A striking difference between the two periods is that the magnitude of correlations was much higher in 2009 compared to now. In 2009, the top ETFs all had correlations above 80%; however, today, the top ETFs barely break 60% correlation to the Volatility factor. This tells us that Volatility, or possibly even the broader market, is likely more diversified today than it was in 2009.

One thing that stands out as a surprising similarity between the two periods is the prevalence of small cap, mid-cap, and value ETFs. ETFs with these styles are in the list of most correlated ETFs in 2009 and 2020, indicating that there may be size and value influences in the drivers for Volatility’s positive performance.

Where Does Volatility Go From Here?

One thing is for sure - we can add Volatility’s positive behavior to the list of unusual occurrences of 2020. Volatility is broken and this has left investors scrambling to reposition for this new normal. Will Volatility become the new shining star of the factor world? Or is this just a temporary dislocation that will revert once the chaos in the markets subside? Time will tell, but in this time of market turmoil and the hunt for alpha, perhaps this dislocation opens up a new opportunity for investors and product creators alike to capitalize on.

In next week’s Factor Spotlight, we’ll continue to analyze Volatility and dig into the “runaway Volatility” phenomena that might be responsible for this factor’s superstar performance in 2020.

US & Global Market Summary

US Market: 8/17/20 - 8/21/20

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US Stock Market Cumulative Return: 8/17/2020 - 8/21/2020
  • Major US stock market indices ticked higher for the week powered by technology stocks and positive reports on the U.S. economy that were better than expected. The S&P 500 hit an all-time high and erased the last of its historic losses from the coronavirus pandemic.
  • Data from IHS Markit showed U.S. manufacturing activity hit its highest level in 19 months in August, while services were at their highest level in 17 months even with new COVID-19 cases remaining high across the United States.
  • Home sales surged in July to a record month-over-month spike of 24.7%.
  • Apple rose 8.2% this week and became the first publicly traded company in the U.S. to reach a market valuation of $2 trillion.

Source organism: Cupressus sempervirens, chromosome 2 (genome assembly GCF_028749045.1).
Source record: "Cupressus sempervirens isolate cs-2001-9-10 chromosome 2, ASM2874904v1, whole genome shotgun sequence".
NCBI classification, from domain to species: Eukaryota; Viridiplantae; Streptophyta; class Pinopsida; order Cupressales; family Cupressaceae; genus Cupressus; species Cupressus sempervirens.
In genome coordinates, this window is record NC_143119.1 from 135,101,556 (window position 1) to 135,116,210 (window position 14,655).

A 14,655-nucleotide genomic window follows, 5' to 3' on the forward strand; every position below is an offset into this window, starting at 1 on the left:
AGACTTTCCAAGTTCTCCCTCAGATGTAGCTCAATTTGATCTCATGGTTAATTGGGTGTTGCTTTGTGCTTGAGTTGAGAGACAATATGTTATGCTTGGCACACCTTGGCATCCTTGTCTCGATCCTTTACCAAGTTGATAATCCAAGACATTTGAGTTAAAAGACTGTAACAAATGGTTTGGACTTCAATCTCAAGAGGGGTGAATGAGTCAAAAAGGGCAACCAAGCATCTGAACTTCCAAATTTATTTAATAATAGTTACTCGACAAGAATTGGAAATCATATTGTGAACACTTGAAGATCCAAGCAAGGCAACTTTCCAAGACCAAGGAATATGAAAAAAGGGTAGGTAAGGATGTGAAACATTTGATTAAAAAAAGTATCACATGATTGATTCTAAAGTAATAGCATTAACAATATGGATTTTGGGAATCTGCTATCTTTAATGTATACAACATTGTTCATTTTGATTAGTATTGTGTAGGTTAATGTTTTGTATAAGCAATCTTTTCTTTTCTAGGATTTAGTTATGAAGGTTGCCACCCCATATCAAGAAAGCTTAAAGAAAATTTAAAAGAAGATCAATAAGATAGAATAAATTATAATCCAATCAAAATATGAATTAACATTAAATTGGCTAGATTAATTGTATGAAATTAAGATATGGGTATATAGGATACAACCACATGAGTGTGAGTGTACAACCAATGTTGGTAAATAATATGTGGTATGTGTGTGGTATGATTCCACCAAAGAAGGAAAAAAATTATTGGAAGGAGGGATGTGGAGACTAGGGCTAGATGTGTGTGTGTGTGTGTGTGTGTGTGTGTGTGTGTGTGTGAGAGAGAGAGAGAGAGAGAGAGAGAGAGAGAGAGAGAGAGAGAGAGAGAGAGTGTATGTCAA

• The U.S. dollar gained against the euro for the first week since mid-June following data showing a strong uptick in U.S. business activity versus Europe.
  • China’s Commerce Ministry on Thursday said that Chinese and U.S. trade envoys will hold a meeting by phone “in the near future” to discuss an agreement aimed at resolving their tariff war but no details on timing were given.

Normalized Factor Returns: Axioma US Equity Risk Model (AXUS4-MH)

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Methodology for normalized factor returns
  • Volatility continued to to rally from its trough on 8/4 and once again seeing the biggest normalized gains for the week.
  • Market Sensitivity saw yet another week of solid gains as it continues its approach towards the mean.
  • Momentum hit a peak of +1.95 SD above the mean on 8/6 and then saw a steep reversion, falling 0.4 standard deviations in the past week.
  • Growth continued to drop into negative territory
  • Size was the week’s biggest loser and headed into negative territory.
  • US Total Risk (using the Russell 3000 as proxy) declined by a whopping 253bps.

Normalized Factor Returns: Axioma Worldwide Equity Risk Model (AXWW4-MH)

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Methodology for normalized factor returns

  • Growth was the week’s strongest performer countering last week’s decline, but still resides in Oversold territory.
  • Profitability continued its strong march into positive territory over the last several weeks.
  • Market Sensitivity saw slight gains as it continues its climb back towards the mean.
  • Momentum was the week’s biggest loser continuing its fall from a peak of +2.58 SD on 8/5.
  • Earnings Yield, Exchange Rate Sensitivity and Size were all grouped in negative territory for the second week in a row.
  • Global Risk (using the ACWI as proxy) had a steep slide on par with US Risk movement, declining by 260bps.